BACKGROUND: Researchers can use a laser-based fiber-optic system to tell the difference between dangerously inflamed artery plaques from less dangerous deposits. In many cases the technique eliminates the need for an invasive biopsy. The same technique can also be used to detect brain tumors.
HOW IT WORKS: Surgeons take a fiber optic probe connected to a laser to access the desired area inside the body. The probe shines laser light on tissue, which glows (or fluoresces) in response. The way it glows tells the surgeon the chemical composition of the tissue. Inflamed artery plaque is rich in lipids, while the less dangerous variety has more collagen. Lipids and collagen fluoresce differently under laser light. The technique is called time-resolved laser-induced fluorescence spectroscopy.
WHAT ARE OPTICAL FIBERS: An optical fiber is made of ultra-thin strands of glass -- as thin as a human hair -- bundled together into cables. Optical fibers can transmit pulses of light at tremendous speeds, and are also small enough to be used as probes in a variety of medical imaging techniques. The thin glass center of the fiber where light travels is called the core. It is surrounded by a material that reflects light back into the core, called the "cladding." The cladding is covered with a plastic coating that protects the fiber from damage and moisture. The entire cable is contained in a covering called the jacket.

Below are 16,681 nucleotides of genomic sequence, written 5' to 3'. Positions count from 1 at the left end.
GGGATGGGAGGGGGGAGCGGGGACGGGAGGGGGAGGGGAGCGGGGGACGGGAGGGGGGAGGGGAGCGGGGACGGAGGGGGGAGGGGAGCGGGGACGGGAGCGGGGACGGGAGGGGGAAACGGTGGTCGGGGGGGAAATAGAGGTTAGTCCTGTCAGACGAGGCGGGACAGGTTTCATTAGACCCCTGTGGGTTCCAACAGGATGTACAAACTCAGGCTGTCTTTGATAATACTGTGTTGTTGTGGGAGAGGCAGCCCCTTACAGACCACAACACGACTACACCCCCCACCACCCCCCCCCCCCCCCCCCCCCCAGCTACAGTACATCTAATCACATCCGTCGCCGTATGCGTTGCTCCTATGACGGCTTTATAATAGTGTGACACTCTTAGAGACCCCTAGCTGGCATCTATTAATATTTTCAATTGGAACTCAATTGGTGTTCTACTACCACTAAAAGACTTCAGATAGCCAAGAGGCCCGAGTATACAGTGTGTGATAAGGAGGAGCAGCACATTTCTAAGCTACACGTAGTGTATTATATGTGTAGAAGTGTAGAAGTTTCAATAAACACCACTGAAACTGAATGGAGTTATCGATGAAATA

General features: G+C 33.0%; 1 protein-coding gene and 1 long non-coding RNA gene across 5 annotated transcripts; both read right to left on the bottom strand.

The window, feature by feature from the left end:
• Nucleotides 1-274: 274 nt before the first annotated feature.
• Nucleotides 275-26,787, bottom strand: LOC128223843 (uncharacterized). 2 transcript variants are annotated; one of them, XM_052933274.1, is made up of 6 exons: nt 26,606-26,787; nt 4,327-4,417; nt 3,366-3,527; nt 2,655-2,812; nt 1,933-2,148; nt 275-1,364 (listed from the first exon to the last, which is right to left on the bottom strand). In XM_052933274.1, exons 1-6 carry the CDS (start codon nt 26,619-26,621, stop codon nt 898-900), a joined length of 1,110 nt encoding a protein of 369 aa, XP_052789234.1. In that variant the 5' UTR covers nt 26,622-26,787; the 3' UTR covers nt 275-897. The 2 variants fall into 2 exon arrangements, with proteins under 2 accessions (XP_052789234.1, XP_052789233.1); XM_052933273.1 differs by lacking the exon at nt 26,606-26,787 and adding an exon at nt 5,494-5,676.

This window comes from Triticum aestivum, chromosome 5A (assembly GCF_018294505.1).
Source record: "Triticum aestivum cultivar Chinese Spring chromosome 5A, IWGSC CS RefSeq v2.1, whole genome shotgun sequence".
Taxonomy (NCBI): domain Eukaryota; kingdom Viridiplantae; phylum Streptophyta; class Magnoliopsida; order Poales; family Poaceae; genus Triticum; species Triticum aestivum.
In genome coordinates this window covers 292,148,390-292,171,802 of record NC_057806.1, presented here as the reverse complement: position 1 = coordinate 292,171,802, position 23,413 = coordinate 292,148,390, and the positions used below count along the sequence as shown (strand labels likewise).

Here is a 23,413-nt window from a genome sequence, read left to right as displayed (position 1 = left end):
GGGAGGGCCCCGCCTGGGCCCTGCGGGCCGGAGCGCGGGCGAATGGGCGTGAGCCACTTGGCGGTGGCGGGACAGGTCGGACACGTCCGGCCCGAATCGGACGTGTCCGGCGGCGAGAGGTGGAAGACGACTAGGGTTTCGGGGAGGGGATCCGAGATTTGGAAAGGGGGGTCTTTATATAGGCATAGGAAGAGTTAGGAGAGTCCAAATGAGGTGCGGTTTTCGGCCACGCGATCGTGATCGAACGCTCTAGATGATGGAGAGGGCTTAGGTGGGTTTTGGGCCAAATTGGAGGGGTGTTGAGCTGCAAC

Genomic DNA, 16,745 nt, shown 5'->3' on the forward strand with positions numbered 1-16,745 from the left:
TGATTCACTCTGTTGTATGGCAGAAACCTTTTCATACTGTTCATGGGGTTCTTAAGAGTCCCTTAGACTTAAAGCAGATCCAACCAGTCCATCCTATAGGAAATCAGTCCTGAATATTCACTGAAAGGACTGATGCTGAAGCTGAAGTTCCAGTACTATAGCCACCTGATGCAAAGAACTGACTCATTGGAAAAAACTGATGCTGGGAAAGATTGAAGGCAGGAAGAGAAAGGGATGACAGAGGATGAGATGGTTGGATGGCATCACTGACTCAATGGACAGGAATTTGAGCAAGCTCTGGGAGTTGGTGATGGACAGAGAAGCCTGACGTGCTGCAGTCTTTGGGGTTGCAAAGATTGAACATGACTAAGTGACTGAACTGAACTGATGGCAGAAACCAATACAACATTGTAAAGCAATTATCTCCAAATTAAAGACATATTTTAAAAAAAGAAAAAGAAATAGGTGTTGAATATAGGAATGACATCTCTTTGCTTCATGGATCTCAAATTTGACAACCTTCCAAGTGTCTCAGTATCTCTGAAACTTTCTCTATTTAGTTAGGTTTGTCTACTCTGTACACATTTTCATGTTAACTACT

WHAT IS ARTERY PLAQUE: Plaque doesn't just grow on your teeth. It can also form inside your arteries -- the blood vessels that carry oxygen and blood to the heart, brain and other parts of the body. Arteries have an inner layer of muscle. When it is damaged, plaque can form, sometimes leading to a bulge in the wall of the artery. The bulges can grow big enough to cause the inner lining to rupture. The body responds by sending clotting fibers to the damaged site. Minerals, especially calcium, can become trapped in the net of fibers, and so can fats like cholesterol. The minerals and fats build up over time, causing the arteries to narrow. Blood can't flow so easily through the restricted arteries. The arteries can also become clogged, stopping blood flow completely.
The Optical Society of America contributed to the information contained in the TV portion of this report.